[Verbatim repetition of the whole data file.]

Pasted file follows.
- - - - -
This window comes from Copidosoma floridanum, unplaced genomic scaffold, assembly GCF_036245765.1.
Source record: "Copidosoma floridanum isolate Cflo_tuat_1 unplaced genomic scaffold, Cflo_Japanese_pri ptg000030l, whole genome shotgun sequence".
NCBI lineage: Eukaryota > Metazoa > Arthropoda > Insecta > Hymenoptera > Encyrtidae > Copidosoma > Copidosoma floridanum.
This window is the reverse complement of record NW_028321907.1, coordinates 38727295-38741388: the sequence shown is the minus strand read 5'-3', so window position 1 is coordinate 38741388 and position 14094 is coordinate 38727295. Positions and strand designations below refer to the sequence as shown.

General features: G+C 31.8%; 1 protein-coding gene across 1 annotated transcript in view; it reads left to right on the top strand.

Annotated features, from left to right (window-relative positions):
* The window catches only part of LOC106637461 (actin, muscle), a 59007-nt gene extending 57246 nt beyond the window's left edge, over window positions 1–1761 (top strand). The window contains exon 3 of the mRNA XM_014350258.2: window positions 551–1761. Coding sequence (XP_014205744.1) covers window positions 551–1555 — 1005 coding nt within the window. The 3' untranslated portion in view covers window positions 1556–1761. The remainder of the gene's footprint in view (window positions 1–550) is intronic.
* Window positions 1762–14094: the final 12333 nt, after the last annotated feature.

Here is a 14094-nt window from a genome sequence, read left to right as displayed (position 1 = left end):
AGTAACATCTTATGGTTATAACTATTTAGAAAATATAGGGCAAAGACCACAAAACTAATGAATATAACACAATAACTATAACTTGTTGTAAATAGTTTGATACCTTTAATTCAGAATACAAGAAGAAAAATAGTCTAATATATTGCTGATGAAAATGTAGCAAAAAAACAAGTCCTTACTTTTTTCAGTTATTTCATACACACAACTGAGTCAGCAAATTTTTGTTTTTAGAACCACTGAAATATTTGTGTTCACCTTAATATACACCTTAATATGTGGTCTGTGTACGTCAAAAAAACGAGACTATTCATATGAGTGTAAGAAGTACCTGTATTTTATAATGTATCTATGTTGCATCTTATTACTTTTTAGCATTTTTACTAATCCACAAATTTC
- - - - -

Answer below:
This window comes from Copidosoma floridanum, unplaced genomic scaffold, assembly GCF_036245765.1.
Source record: "Copidosoma floridanum isolate Cflo_tuat_1 unplaced genomic scaffold, Cflo_Japanese_pri ptg000030l, whole genome shotgun sequence".
NCBI lineage: Eukaryota > Metazoa > Arthropoda > Insecta > Hymenoptera > Encyrtidae > Copidosoma > Copidosoma floridanum.
This window is the reverse complement of record NW_028321907.1, coordinates 38727295-38741388: the sequence shown is the minus strand read 5'-3', so window position 1 is coordinate 38741388 and position 14094 is coordinate 38727295. Positions and strand designations below refer to the sequence as shown.

General features: G+C 31.8%; 1 protein-coding gene across 1 annotated transcript in view; it reads left to right on the top strand.

Annotated features, from left to right (window-relative positions):
* The window catches only part of LOC106637461 (actin, muscle), a 59007-nt gene extending 57246 nt beyond the window's left edge, over window positions 1–1761 (top strand). The window contains exon 3 of the mRNA XM_014350258.2: window positions 551–1761. Coding sequence (XP_014205744.1) covers window positions 551–1555 — 1005 coding nt within the window. The 3' untranslated portion in view covers window positions 1556–1761. The remainder of the gene's footprint in view (window positions 1–550) is intronic.
* Window positions 1762–14094: the final 12333 nt, after the last annotated feature.

Here is a 14094-nt window from a genome sequence, read left to right as displayed (position 1 = left end):
AGTAACATCTTATGGTTATAACTATTTAGAAAATATAGGGCAAAGACCACAAAACTAATGAATATAACACAATAACTATAACTTGTTGTAAATAGTTTGATACCTTTAATTCAGAATACAAGAAGAAAAATAGTCTAATATATTGCTGATGAAAATGTAGCAAAAAAACAAGTCCTTACTTTTTTCAGTTATTTCATACACACAACTGAGTCAGCAAATTTTTGTTTTTAGAACCACTGAAATATTTGTGTTCACCTTAATATACACCTTAATATGTGGTCTGTGTACGTCAAAAAAACGAGACTATTCATATGAGTGTAAGAAGTACCTGTATTTTATAATGTATCTATGTTGCATCTTATTACTTTTTAGCATTTTTACTAATCCACAAATTTC